Tuesday, August 23, 2011

Children Who Chase Lost Voices from Deep Below: Shinkai Is Not Miyazaki

I’m here to talk about how Shinkai Makoto is derivative. Just not in the way that everyone thinks he is.

The obvious criticism levied against him is that he borrows too heavily from Miyazaki. Which in his latest film, Children Who Chase Lost Voices from Deep Below, is somewhat true, but also short sighted. For Miyazaki himself is not innocent of drawing a bit too deeply from the wellspring of our collected aesthetic consciousness.

Like any other ambitious animator, Miyazaki started as a lowly grunt and worked his way up from thankless in-betweens, to key frame animation, character designer, and beyond. Along the way his aesthetic sense would be massaged by the senior staff and house style of the studio.

Ganba's Adventure (1975)

Nishimura Takayo, character designer and 2D animation director for Children, trained under Kabashima Yoshio, a contemporary of Miyazaki during his time at Toei Animation. Through the 70’s both men would be influenced by World Masterpiece Theater series, which adapted classic tales as family-oriented anime. Kobashima countered what he felt were stale retreads with original stories such as Ganba’s Adventure; Miyazaki would work on the Japanese retelling of Anne of Greene Gables before leaving Nippon Animation.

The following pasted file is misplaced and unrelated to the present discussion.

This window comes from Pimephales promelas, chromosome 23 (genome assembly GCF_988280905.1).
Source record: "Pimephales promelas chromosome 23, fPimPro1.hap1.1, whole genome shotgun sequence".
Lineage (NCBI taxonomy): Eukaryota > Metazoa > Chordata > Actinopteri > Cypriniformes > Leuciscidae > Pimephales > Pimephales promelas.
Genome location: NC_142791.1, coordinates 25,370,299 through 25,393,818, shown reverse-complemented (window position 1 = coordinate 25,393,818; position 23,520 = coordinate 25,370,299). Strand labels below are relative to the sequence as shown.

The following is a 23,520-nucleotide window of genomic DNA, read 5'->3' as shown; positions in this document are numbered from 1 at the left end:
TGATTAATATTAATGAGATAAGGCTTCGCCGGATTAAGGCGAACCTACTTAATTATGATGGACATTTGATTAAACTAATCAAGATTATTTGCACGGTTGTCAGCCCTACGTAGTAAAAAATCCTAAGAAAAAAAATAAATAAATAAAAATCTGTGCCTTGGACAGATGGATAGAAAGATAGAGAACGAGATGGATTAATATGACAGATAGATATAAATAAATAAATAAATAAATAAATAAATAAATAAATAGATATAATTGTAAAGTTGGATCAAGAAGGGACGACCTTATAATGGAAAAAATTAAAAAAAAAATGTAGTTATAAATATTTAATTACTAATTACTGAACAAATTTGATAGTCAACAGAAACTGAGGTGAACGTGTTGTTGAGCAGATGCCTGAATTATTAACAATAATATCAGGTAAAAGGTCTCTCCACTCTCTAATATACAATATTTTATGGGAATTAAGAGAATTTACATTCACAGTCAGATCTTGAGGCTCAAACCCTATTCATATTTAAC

Anne of Green Gables (1979)

Shinkai has stated that the style of Children aims to emulate World Masterpiece Theater (fitting, given the 70’s setting), meaning that if the results look like Miyazaki, it’s because they’re drawing from the same inspirations. The same talent pool, as well. Many of the artists on the film, including background matte painters, have a history with Studio Ghibli. When you’re enlisting the same cooks with the same ingredients, it's inevitable that tastes blend. It all boils down to how your house tweaks the recipe.

Miyazaki built his career on parables of man vs. nature, progress vs. tradition, haves vs. have-nots. In contrast to this bevy of social messages, Shinkai comes off as introverted to the point of self-centeredness. Shinkai is primarily concerned with the distance between people, either the physical or mental, and the drama created in closing that gap. At the end of the day he doesn’t care if you’re a proletariat or bourgeoisie, so long as you’ve learned to love yourself.

Magical gemstones, luddite nostalgism, a young girl protagonist thrown out of her element in a fantastic world—All tropes Miyazaki has claimed a monopoly over out of repetition. Let’s be realistic—Even Miyazaki is aping his own style by this point.

Still, Shinkai declares his love for Laputa, perhaps a bit too loudly. But this is to overcompensate for his first nerd-crush that inspired him to join the industry: The PC-88 intro to Falcom’s action RPG, Y’s II.

Y's II Eternal (2001)

Here we see overlapping themes—Girl meets boy from another world, high fantasy and flying islands, mystical necklaces. Years later Shinkai would be given the opportunity to create the cinematics for the Windows remake where we see his lo-fi upbringing pushed to its artistic limits.

Speaking of borrowing from what you love, steampunk didn’t exactly originate in Japan, and girls were adventuring in Wonderland long before Chihiro. If you want to say that Shinkai’s films sprouted from Miyazaki’s, I’ll give you that. But you have to realize that Miyazaki’s world is firmly rooted in the works of another, the manga artist Morohoshi Daijiro.

Morohoshi Daijiro's Yokai Hunter (1974)